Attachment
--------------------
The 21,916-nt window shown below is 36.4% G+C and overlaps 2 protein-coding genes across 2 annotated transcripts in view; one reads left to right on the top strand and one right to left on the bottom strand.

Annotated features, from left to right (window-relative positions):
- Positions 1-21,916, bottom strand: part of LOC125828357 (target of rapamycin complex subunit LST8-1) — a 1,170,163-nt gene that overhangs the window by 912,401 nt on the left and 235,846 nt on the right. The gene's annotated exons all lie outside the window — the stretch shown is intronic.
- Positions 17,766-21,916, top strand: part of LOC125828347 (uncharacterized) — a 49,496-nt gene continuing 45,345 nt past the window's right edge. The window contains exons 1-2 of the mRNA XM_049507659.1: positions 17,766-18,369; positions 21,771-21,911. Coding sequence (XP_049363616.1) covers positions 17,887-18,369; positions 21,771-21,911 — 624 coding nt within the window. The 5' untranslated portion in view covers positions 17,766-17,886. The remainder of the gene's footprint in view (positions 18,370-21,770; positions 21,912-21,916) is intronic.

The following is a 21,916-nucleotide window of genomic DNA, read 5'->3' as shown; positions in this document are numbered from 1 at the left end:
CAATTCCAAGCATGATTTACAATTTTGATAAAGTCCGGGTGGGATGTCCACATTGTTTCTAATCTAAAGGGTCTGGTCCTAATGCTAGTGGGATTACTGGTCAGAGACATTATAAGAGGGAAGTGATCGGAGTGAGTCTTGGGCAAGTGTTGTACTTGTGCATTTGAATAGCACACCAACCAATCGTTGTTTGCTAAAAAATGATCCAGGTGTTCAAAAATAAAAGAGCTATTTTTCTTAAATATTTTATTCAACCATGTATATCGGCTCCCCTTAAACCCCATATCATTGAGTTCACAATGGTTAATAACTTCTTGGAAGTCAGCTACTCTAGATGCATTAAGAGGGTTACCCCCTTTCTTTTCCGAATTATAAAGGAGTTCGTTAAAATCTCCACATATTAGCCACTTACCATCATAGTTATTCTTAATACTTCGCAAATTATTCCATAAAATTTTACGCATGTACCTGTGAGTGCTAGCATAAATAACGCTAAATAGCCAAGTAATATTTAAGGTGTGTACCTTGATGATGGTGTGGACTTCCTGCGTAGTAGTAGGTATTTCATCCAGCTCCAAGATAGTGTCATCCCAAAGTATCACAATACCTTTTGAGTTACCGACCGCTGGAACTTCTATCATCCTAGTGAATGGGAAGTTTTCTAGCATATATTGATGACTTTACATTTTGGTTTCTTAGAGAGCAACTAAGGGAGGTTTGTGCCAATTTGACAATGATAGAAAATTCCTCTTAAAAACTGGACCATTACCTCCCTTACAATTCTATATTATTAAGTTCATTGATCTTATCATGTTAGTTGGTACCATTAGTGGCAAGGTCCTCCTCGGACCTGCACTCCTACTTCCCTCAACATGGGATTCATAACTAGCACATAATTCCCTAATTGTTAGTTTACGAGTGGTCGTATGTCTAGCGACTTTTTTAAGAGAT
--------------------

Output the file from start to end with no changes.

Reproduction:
The 21,916-nt window shown below is 36.4% G+C and overlaps 2 protein-coding genes across 2 annotated transcripts in view; one reads left to right on the top strand and one right to left on the bottom strand.

Annotated features, from left to right (window-relative positions):
- Positions 1-21,916, bottom strand: part of LOC125828357 (target of rapamycin complex subunit LST8-1) — a 1,170,163-nt gene that overhangs the window by 912,401 nt on the left and 235,846 nt on the right. The gene's annotated exons all lie outside the window — the stretch shown is intronic.
- Positions 17,766-21,916, top strand: part of LOC125828347 (uncharacterized) — a 49,496-nt gene continuing 45,345 nt past the window's right edge. The window contains exons 1-2 of the mRNA XM_049507659.1: positions 17,766-18,369; positions 21,771-21,911. Coding sequence (XP_049363616.1) covers positions 17,887-18,369; positions 21,771-21,911 — 624 coding nt within the window. The 5' untranslated portion in view covers positions 17,766-17,886. The remainder of the gene's footprint in view (positions 18,370-21,770; positions 21,912-21,916) is intronic.

The following is a 21,916-nucleotide window of genomic DNA, read 5'->3' as shown; positions in this document are numbered from 1 at the left end:
CAATTCCAAGCATGATTTACAATTTTGATAAAGTCCGGGTGGGATGTCCACATTGTTTCTAATCTAAAGGGTCTGGTCCTAATGCTAGTGGGATTACTGGTCAGAGACATTATAAGAGGGAAGTGATCGGAGTGAGTCTTGGGCAAGTGTTGTACTTGTGCATTTGAATAGCACACCAACCAATCGTTGTTTGCTAAAAAATGATCCAGGTGTTCAAAAATAAAAGAGCTATTTTTCTTAAATATTTTATTCAACCATGTATATCGGCTCCCCTTAAACCCCATATCATTGAGTTCACAATGGTTAATAACTTCTTGGAAGTCAGCTACTCTAGATGCATTAAGAGGGTTACCCCCTTTCTTTTCCGAATTATAAAGGAGTTCGTTAAAATCTCCACATATTAGCCACTTACCATCATAGTTATTCTTAATACTTCGCAAATTATTCCATAAAATTTTACGCATGTACCTGTGAGTGCTAGCATAAATAACGCTAAATAGCCAAGTAATATTTAAGGTGTGTACCTTGATGATGGTGTGGACTTCCTGCGTAGTAGTAGGTATTTCATCCAGCTCCAAGATAGTGTCATCCCAAAGTATCACAATACCTTTTGAGTTACCGACCGCTGGAACTTCTATCATCCTAGTGAATGGGAAGTTTTCTAGCATATATTGATGACTTTACATTTTGGTTTCTTAGAGAGCAACTAAGGGAGGTTTGTGCCAATTTGACAATGATAGAAAATTCCTCTTAAAAACTGGACCATTACCTCCCTTACAATTCTATATTATTAAGTTCATTGATCTTATCATGTTAGTTGGTACCATTAGTGGCAAGGTCCTCCTCGGACCTGCACTCCTACTTCCCTCAACATGGGATTCATAACTAGCACATAATTCCCTAATTGTTAGTTTACGAGTGGTCGTATGTCTAGCGACTTTTTTAAGAGAT